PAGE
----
Friday, June 13, 2014

Book Review: Orange is the New Black

Title Orange is the New Black

Author Piper Kerman

Release Date April 6, 2010

With a career, a boyfriend, and a loving family, Piper Kerman barely resembles the reckless young woman who delivered a suitcase of drug money ten years before. But that past has caught up with her. Convicted and sentenced to fifteen months at the infamous federal correctional facility in Danbury, Connecticut, the well-heeled Smith College alumna is now inmate #11187-424 — one of the millions of people who disappear “down the rabbit hole” of the American penal system. From her first strip search to her final release, Kerman learns to navigate this strange world with its strictly enforced codes of behavior and arbitrary rules. She meets women from all walks of life, who surprise her with small tokens of generosity, hard words of wisdom, and simple acts of acceptance. Heartbreaking, hilarious, and at times enraging, Kerman’s story offers a rare look into the lives of women in prison—why it is we lock so many away and what happens to them when they’re there.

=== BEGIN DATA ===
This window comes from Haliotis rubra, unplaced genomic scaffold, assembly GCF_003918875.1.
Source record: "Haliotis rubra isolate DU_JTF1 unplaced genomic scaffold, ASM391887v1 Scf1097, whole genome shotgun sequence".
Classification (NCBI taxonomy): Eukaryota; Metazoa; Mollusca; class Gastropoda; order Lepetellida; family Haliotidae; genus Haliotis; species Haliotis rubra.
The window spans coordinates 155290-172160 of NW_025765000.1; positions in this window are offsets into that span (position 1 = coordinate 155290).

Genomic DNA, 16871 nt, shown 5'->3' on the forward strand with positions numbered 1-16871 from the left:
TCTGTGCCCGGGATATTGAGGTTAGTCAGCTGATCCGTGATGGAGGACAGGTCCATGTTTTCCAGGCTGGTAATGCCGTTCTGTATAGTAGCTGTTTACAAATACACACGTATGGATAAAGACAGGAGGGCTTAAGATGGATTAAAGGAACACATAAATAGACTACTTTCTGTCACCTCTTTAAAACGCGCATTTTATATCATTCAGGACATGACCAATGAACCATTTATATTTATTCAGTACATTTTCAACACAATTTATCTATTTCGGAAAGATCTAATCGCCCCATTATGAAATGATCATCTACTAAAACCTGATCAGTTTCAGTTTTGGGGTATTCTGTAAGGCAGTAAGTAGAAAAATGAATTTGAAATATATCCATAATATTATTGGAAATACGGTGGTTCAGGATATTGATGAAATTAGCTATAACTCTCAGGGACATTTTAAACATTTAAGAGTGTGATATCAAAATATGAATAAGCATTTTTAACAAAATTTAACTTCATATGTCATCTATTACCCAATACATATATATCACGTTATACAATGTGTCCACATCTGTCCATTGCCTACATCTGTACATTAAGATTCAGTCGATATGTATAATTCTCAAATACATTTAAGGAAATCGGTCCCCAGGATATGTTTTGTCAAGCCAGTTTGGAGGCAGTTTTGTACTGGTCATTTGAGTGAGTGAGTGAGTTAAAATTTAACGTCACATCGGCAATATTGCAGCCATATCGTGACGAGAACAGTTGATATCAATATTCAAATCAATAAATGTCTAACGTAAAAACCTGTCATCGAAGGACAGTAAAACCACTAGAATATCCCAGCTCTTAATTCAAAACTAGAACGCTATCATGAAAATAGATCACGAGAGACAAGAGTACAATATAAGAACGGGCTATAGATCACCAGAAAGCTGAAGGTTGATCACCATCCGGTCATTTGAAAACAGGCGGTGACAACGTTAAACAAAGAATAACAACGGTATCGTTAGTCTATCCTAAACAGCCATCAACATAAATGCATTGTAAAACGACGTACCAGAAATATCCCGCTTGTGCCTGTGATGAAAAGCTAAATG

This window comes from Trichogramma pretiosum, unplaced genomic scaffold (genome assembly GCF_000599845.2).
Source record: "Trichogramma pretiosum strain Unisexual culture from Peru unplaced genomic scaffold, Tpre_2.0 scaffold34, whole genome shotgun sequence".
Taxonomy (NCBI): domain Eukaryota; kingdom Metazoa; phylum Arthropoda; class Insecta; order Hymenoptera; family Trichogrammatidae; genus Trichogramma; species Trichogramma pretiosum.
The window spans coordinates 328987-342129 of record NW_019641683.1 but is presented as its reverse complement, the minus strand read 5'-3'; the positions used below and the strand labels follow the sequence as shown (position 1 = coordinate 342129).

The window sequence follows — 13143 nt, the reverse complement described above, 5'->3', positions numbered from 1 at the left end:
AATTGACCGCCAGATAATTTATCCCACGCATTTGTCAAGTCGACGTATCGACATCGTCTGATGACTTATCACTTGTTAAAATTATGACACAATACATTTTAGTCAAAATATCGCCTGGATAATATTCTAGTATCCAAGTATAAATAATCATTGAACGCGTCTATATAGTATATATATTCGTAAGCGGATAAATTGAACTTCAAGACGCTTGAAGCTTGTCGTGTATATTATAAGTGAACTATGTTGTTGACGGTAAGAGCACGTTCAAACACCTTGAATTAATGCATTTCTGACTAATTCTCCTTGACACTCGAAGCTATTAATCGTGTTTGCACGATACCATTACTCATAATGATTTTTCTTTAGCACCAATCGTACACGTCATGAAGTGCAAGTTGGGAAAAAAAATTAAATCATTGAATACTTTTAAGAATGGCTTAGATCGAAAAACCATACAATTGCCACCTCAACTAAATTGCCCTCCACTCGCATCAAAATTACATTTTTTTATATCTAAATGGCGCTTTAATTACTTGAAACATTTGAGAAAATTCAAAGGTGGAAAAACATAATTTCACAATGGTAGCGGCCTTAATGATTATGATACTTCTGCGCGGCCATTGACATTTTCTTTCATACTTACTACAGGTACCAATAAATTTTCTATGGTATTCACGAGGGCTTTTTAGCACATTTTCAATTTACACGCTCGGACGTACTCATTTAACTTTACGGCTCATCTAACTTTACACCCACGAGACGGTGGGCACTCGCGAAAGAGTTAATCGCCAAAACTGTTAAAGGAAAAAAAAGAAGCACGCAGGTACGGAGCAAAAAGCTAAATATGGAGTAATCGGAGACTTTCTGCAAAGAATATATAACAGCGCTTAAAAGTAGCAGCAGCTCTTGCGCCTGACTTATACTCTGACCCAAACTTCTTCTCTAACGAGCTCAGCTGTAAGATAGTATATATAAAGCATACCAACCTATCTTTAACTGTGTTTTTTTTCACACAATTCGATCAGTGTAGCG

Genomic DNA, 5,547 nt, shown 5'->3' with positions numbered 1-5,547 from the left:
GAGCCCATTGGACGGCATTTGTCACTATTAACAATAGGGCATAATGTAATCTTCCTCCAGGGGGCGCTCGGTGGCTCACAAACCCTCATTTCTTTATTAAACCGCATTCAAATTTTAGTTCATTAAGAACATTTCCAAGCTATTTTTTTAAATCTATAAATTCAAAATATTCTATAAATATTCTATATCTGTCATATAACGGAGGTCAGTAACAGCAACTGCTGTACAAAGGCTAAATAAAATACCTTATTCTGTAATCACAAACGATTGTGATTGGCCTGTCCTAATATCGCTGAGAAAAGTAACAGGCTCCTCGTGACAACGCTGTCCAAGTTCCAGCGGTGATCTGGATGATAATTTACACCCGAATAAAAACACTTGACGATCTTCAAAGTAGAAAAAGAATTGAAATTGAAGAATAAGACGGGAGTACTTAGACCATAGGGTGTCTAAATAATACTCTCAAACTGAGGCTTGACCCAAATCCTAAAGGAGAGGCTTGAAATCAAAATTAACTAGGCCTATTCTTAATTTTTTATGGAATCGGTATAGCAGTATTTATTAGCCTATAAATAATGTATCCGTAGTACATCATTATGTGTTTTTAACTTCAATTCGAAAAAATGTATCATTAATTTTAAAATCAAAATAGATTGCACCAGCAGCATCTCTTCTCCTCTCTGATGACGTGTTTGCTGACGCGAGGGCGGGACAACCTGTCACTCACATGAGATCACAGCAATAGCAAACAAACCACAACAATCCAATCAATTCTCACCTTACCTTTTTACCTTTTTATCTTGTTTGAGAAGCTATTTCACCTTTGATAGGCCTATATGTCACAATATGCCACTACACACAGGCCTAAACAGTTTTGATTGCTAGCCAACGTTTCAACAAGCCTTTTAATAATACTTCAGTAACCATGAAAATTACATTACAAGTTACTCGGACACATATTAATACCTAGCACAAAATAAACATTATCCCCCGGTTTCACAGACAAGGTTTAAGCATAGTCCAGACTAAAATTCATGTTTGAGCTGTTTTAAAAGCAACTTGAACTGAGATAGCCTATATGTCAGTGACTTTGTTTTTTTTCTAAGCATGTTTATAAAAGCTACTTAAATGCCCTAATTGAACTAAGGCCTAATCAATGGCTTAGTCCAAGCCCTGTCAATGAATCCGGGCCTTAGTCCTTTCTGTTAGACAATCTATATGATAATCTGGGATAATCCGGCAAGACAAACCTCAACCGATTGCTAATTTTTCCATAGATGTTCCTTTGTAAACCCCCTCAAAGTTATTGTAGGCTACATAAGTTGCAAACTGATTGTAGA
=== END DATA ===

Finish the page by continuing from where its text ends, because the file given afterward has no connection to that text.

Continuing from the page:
I'm a big fan of the show Orange is the New Black. It wasn't until halfway through the second season of the Netflix original series that I decided to read the book.

Orange is the New Black is a memoir. It's a well-written and straightforward account of Piper Kerman's 15 month sentence in federal prison. Though there are similarities between the book and the series on Netflix, they are certainly different. You shouldn't pick up this memoir simply because you enjoyed the series. If that's your only reason for reading this book, you may find yourself disappointed. The show has taken liberties with the story and has more entertainment value whereas the book is simply Kerman's experiences. (I am not saying that one is better than the other, but that they are both good in their own respective mediums.) However, if you're interested in reading about a woman's stay in prison, you might enjoy this memoir.


4 out of 5 stars

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